Don’t call me DOM

22 October 2004

HTML Profile-based GRDDL

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I released few days ago an updated version of the XSLT-based GRDDL demonstrator that implements the HTML profile-based GRDDL solution, that DanC had implemented in Python and explained back in May.

The idea is rather simple: instead of relying on a specific profile (http://www.w3.org/2003/g/data-view) completed with a bunch of <link rel="transformation"> elements to point to the GRDDL-izers for a specific Web page, it makes it possible to bind a set of GRDDL-izers to any profiles; this means basically packaging GRDDL-izers in re-usable sets, so that you don’t have to duplicate the same information over and over.

For instance, imagine a Weblog profile, identified by the URI http://example.net/weblogProfile; the goal of the profile is to enable one to incorporate FOAF-data, RSS 1.0, and GeoURL directly in the visible XHTML code of the a Weblog, using a set of well-defined markup conventions (as for instance XFN does for what is roughly FOAF data).

Right now, this is only useful if the software you’re using has been programmatically told to recognize this specific profile, and to interpret it following these specific markup conventions.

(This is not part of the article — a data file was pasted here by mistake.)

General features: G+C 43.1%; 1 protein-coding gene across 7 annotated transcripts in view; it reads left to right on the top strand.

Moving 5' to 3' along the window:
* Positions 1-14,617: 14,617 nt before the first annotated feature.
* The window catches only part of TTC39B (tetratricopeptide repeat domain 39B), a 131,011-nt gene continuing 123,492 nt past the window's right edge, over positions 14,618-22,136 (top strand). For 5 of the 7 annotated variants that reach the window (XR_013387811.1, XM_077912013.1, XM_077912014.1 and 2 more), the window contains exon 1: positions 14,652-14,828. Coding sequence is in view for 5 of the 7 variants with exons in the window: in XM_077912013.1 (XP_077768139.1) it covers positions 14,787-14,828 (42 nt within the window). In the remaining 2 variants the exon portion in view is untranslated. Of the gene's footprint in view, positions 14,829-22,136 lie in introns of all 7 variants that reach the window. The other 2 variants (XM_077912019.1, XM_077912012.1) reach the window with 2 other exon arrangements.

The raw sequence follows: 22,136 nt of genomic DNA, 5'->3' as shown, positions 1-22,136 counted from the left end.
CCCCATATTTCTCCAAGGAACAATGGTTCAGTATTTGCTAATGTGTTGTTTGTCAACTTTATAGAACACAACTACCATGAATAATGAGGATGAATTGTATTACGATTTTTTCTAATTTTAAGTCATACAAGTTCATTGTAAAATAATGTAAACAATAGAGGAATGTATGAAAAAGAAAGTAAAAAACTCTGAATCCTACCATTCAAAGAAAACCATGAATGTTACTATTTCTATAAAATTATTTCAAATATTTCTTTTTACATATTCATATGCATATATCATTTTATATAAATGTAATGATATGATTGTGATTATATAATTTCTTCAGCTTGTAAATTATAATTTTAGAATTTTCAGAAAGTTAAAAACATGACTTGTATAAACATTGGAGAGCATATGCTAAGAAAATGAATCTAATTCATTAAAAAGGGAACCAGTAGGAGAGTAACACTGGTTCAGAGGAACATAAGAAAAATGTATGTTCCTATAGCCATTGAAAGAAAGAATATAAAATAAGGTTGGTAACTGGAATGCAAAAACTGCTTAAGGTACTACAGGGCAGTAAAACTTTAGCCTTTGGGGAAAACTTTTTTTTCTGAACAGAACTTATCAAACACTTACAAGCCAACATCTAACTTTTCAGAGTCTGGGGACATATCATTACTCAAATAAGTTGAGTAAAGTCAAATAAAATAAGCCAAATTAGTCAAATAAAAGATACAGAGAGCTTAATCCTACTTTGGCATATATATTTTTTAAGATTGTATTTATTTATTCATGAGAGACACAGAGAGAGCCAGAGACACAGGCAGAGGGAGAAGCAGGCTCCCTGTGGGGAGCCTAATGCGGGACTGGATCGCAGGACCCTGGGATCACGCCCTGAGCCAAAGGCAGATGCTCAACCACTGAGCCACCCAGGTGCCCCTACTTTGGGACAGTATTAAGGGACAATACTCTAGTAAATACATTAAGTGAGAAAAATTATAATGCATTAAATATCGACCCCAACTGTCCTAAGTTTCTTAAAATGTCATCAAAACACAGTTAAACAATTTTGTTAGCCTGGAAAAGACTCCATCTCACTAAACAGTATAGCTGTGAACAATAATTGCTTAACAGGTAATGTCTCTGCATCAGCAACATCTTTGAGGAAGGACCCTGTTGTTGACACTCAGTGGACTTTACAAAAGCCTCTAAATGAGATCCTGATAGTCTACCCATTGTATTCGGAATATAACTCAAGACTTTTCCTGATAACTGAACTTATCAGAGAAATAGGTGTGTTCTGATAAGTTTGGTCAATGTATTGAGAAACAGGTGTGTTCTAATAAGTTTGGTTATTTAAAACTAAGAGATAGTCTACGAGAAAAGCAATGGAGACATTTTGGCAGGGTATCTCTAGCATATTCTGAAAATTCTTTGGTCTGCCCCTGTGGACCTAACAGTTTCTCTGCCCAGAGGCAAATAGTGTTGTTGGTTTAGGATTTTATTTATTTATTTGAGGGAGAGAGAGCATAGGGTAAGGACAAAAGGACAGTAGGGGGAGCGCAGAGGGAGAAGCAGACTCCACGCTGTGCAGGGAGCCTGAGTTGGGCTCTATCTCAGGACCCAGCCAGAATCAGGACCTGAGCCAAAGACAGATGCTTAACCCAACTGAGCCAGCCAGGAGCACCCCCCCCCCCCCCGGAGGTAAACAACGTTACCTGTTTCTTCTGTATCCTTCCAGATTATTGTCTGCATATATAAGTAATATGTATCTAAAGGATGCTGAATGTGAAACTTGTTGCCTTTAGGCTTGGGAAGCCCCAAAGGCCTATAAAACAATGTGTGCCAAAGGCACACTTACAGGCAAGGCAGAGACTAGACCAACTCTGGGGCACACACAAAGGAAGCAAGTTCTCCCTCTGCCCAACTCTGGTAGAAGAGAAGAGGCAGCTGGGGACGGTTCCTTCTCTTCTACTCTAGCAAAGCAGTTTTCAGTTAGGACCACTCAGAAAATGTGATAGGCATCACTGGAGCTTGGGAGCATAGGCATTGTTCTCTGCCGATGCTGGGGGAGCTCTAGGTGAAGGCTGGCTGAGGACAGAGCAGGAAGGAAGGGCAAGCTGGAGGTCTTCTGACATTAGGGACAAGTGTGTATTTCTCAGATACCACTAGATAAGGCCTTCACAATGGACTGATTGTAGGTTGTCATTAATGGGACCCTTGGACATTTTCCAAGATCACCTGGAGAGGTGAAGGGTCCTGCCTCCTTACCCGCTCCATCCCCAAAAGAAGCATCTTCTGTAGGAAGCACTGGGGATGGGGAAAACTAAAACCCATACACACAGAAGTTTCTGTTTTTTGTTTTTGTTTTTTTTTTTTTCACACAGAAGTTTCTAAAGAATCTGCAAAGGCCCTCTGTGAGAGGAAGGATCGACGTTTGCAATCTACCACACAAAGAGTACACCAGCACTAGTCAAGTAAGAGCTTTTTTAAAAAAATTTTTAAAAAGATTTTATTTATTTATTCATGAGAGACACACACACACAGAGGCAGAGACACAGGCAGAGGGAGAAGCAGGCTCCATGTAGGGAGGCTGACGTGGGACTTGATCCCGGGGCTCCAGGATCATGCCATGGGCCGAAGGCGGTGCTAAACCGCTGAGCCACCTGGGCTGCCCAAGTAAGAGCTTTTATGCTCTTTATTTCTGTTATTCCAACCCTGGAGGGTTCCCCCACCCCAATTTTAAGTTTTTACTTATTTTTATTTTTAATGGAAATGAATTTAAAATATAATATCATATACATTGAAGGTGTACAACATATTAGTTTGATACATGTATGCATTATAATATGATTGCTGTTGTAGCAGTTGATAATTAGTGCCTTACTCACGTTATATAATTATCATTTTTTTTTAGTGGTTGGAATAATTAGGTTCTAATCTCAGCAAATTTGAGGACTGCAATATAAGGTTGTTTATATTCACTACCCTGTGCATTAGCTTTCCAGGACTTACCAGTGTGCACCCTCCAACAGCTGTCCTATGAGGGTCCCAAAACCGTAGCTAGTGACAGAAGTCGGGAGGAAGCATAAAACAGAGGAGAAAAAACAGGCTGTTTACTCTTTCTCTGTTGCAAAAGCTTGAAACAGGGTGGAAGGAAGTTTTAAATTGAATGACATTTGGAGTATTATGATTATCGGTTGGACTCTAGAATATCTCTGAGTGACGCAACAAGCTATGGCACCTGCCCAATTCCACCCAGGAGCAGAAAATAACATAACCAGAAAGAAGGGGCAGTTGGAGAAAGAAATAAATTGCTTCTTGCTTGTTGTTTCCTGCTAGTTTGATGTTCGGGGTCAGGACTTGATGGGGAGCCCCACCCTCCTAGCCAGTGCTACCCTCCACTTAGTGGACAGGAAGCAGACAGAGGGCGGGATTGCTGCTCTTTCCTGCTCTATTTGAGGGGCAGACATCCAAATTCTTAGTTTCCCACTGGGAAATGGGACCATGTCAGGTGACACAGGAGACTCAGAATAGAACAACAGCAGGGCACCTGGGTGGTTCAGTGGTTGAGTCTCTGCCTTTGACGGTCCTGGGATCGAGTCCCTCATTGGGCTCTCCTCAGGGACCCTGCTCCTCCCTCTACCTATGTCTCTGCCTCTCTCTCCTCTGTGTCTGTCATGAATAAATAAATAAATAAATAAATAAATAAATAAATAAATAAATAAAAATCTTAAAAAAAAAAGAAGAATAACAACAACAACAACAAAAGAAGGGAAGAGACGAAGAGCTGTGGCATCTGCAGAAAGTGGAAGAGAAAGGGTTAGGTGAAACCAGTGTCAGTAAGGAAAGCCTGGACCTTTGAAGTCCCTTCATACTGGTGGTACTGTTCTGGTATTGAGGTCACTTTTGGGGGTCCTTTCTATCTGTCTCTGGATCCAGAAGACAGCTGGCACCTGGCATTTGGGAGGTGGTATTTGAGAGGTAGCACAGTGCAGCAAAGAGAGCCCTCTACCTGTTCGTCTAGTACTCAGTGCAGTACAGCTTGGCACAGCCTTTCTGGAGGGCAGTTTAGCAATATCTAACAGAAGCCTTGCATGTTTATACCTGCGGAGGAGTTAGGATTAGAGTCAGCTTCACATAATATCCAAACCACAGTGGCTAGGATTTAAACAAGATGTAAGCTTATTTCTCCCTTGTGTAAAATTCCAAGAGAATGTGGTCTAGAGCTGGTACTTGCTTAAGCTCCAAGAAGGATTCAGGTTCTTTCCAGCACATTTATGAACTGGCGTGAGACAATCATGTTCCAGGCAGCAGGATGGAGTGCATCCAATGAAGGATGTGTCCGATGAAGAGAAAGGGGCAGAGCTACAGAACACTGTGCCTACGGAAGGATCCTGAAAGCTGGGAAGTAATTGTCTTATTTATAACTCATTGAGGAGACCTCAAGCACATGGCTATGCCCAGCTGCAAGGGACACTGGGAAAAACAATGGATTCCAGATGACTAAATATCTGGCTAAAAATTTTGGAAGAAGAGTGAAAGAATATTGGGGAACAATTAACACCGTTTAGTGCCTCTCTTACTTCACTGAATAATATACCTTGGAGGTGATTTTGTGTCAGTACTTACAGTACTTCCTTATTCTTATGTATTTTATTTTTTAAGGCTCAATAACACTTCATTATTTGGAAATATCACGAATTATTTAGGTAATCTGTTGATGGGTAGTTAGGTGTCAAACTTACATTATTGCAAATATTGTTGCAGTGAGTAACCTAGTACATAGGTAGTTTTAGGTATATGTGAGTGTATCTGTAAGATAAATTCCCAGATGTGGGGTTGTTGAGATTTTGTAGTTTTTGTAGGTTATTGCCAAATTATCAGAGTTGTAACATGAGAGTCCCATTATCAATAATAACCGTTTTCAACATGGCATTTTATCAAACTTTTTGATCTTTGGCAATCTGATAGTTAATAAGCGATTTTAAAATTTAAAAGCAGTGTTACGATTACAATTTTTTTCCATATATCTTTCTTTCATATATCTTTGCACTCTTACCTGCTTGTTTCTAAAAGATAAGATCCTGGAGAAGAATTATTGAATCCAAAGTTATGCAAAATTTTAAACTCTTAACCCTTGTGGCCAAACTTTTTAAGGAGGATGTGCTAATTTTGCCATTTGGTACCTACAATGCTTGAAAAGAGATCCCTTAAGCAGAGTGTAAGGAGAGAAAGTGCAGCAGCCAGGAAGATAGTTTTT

Using profile-based GRDDL, a software that wouldn’t know what the profile means could on a best effort basis simply try and dereference the profile URI, see whether it is bound to any GRDDL transformations, and if it is, use these to add meaning to the original web page.

This completed with tools like the Gnome Dashboard could yield some really funky applications, applied on the clickable Web as we know it today.

(This works well for the browsing tools, probably less so for authoring tools, esp. WYSIWYG ones, since you need to define a method for the authoring tool to learn about these conventions, for which I don’t think XSLT is descriptive enough; maybe a Schematron-based solution would work better?)

To see this applied in the field, you can now for instance give the W3C Home Page in the GRDDL demonstrator and get back the included RSS data (a bit buggy, because the underlying GRDDL-izer isn’t (yet) fully GRDDL compliant), or do the same with the QA Working Group Home Page; the nice thing is that these pages were using these profiles before GRDDL even existed, and I only needed to add the relevant GRDDL data to their HTML profile documents; on this topic, note that GRDDL is applied recursively in these cases, since for instance, the W3C home page profile is itself simply completed with RDDL (not to be confused with GRDDL) markup, itself interpreted through another GRDDL-izer… It’s OK if your head aches :)

Picture of Dominique Hazael-MassieuxDominique Hazaël-Massieux (dom@w3.org) is part of the World Wide Web Consortium (W3C) Staff; his interests cover a number of Web technologies, as well as the usage of open source software in a distributed work environment.